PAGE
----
21 March 2017
In commemoration of Human Rights Day, the South African Human Rights Commission calls on everyone to reflect on what has been done, and what still needs to be done for the attainment of human rights for all in South Africa.
Human Rights Day is commemorated annually on 21 March to honour the sacrifice of those who fell during the Sharpeville massacre on this day in 1960.
The Commission notes that while there has been progress in our constitutional democracy - founded on the principles of equality, dignity, diversity and respect for human rights - many challenges persist in the attainment of substantive human rights.
The Commission has a constitutional mandate to promote respect for human rights and a culture of human rights, to promote the protection, development and attainment of human rights; and to monitor and assess the observance of human rights.
In simple terms, the Commission is mandated to build public consensus around human rights as a norm, to promote a commitment to the values of our Constitution, and to mobilise around human rights to effect the transformation necessary for a constitutional democracy.
Cognizant of its mandate, the Commission remains concerned that poverty and inequality continue to be exacerbated by challenges in the attainment of the right to basic services, as evidenced by ongoing backlogs in ensuring access to water and sanitation for all its citizens. This is underscored by the fact that the top four socio-economic rights violations lodged with the Commission during the 2015/6 financial year were: access to health care services, food, sufficient water, and social security.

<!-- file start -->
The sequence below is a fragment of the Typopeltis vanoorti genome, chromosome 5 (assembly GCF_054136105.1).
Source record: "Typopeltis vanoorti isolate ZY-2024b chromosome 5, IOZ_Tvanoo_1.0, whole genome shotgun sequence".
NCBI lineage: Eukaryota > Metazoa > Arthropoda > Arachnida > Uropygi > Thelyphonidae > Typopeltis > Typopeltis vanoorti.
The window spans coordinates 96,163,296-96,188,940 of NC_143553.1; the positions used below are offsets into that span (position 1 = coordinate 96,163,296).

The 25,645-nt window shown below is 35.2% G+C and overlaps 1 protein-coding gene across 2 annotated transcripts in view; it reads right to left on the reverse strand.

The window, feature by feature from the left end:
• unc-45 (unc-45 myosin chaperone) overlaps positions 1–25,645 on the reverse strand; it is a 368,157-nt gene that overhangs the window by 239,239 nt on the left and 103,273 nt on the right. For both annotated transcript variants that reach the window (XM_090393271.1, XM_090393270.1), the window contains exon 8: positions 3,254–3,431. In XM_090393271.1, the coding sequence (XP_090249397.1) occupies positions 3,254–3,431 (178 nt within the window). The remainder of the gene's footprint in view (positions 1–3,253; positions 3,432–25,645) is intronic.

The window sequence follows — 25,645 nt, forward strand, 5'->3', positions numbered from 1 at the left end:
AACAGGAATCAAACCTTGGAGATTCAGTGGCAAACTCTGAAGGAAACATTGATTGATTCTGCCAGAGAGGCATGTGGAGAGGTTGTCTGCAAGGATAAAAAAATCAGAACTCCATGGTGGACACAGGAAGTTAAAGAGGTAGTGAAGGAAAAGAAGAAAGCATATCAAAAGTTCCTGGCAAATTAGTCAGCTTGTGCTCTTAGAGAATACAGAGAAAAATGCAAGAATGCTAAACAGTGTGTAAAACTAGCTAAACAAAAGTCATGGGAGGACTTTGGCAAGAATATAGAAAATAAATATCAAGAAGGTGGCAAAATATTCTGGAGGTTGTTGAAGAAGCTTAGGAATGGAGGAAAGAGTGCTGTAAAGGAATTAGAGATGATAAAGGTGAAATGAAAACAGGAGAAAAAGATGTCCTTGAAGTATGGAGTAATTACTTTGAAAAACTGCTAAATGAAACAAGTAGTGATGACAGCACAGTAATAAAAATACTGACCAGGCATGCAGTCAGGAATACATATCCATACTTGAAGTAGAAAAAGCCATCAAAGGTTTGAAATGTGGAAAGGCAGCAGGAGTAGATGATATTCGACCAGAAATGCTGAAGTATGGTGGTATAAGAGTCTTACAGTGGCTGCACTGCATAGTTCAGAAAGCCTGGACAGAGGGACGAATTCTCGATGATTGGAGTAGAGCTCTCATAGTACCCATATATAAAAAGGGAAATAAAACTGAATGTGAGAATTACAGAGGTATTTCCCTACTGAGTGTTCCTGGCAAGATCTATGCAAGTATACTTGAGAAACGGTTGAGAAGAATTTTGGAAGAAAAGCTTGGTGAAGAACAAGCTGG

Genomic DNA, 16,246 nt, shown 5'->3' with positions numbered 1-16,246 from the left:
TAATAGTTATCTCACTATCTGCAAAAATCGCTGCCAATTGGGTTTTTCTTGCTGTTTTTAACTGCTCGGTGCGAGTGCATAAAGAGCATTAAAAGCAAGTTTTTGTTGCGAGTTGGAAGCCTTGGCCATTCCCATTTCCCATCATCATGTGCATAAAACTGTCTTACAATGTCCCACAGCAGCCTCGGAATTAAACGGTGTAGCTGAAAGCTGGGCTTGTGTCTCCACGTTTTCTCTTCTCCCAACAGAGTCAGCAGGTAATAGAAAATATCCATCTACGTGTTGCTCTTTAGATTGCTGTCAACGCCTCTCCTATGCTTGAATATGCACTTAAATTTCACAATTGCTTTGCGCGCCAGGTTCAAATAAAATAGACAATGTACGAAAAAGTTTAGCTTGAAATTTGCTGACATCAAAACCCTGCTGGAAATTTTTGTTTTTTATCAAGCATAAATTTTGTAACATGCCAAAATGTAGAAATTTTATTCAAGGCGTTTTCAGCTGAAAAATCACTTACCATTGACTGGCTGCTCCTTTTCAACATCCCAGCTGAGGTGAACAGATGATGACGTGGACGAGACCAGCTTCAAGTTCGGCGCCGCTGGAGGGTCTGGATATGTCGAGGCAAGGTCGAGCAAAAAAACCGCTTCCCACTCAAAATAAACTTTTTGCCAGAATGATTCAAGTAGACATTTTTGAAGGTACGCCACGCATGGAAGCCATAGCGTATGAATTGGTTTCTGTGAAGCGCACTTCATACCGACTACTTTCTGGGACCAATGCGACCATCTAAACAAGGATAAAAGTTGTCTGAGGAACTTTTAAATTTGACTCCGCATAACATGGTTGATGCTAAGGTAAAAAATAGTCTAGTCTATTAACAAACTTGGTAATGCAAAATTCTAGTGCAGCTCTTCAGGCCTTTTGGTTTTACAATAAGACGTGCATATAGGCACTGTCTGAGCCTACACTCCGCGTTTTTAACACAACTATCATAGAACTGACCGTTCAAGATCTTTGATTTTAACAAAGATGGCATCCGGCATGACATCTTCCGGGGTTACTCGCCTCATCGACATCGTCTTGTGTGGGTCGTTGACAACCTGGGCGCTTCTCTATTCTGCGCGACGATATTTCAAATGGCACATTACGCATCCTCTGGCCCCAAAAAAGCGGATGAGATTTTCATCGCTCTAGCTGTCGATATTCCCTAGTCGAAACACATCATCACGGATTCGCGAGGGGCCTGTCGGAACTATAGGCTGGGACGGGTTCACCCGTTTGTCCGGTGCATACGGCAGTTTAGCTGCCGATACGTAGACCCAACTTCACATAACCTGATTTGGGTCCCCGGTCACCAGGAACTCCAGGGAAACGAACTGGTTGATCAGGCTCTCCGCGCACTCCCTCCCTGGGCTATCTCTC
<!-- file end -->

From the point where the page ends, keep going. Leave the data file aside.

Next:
Race, disability, and ethnic/social origin remain the top three prohibited grounds most violated with respect to equality. These rights violations are mirrored by escalating online hate, in the Esidimeni tragedy which revealed a shocking disregard for the rights of people with disabilities, and in the xenophobic attacks that flare up throughout the country.
South Africa continues to experience challenges in ensuring that the rights of migrants are observed and respected by all. The Commission would like to emphasise that the rights of non-nationals, as specifically protected in the national law and in various international human rights agreements, should be observed and respected.
Much still has also to be done to ensure access to education. Since the start of the 2017 school year, the Commission has intervened to ensure children’s rights to basic education through engaging education officials on the timely provision of textbooks, on adequate places for children in schools, and on seeking reassurance that foreign-born children are protected from xenophobia in schools.
Recognizing these challenges, the Commission encourages South Africans to reflect on the values of our Constitution and on how we can individually and collectively work towards a culture of respect for human rights. It is our collective responsibility to give full effect to the powerful constitutional vision of dignity and equality for all in a united and democratic South Africa.
The South African Human Rights Commission invites everyone to pledge their commitment to fighting racism and unfair discrimination by taking our Anti-Racism Pledge (click here.)
Issued by the South African Human Rights Commission